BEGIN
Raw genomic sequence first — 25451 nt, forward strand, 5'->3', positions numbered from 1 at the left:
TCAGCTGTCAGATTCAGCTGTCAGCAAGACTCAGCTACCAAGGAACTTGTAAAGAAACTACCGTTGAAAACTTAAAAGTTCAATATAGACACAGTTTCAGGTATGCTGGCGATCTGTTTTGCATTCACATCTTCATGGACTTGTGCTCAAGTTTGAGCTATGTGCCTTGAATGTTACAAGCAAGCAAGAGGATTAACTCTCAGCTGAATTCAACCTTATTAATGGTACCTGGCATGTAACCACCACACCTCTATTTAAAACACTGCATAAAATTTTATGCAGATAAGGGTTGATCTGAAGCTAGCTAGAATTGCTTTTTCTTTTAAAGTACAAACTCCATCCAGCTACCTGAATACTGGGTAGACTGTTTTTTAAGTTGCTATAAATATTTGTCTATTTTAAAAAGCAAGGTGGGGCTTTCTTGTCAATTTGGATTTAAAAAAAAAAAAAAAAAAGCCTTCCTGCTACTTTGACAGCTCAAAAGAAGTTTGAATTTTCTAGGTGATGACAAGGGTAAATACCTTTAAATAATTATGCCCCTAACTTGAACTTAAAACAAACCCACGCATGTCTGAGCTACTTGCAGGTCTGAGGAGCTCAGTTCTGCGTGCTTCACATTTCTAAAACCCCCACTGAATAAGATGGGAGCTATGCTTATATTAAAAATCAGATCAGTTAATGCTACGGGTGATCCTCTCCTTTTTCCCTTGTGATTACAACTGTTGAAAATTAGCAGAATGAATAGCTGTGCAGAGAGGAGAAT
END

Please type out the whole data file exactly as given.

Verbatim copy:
Raw genomic sequence first — 25451 nt, forward strand, 5'->3', positions numbered from 1 at the left:
TCAGCTGTCAGATTCAGCTGTCAGCAAGACTCAGCTACCAAGGAACTTGTAAAGAAACTACCGTTGAAAACTTAAAAGTTCAATATAGACACAGTTTCAGGTATGCTGGCGATCTGTTTTGCATTCACATCTTCATGGACTTGTGCTCAAGTTTGAGCTATGTGCCTTGAATGTTACAAGCAAGCAAGAGGATTAACTCTCAGCTGAATTCAACCTTATTAATGGTACCTGGCATGTAACCACCACACCTCTATTTAAAACACTGCATAAAATTTTATGCAGATAAGGGTTGATCTGAAGCTAGCTAGAATTGCTTTTTCTTTTAAAGTACAAACTCCATCCAGCTACCTGAATACTGGGTAGACTGTTTTTTAAGTTGCTATAAATATTTGTCTATTTTAAAAAGCAAGGTGGGGCTTTCTTGTCAATTTGGATTTAAAAAAAAAAAAAAAAAAGCCTTCCTGCTACTTTGACAGCTCAAAAGAAGTTTGAATTTTCTAGGTGATGACAAGGGTAAATACCTTTAAATAATTATGCCCCTAACTTGAACTTAAAACAAACCCACGCATGTCTGAGCTACTTGCAGGTCTGAGGAGCTCAGTTCTGCGTGCTTCACATTTCTAAAACCCCCACTGAATAAGATGGGAGCTATGCTTATATTAAAAATCAGATCAGTTAATGCTACGGGTGATCCTCTCCTTTTTCCCTTGTGATTACAACTGTTGAAAATTAGCAGAATGAATAGCTGTGCAGAGAGGAGAAT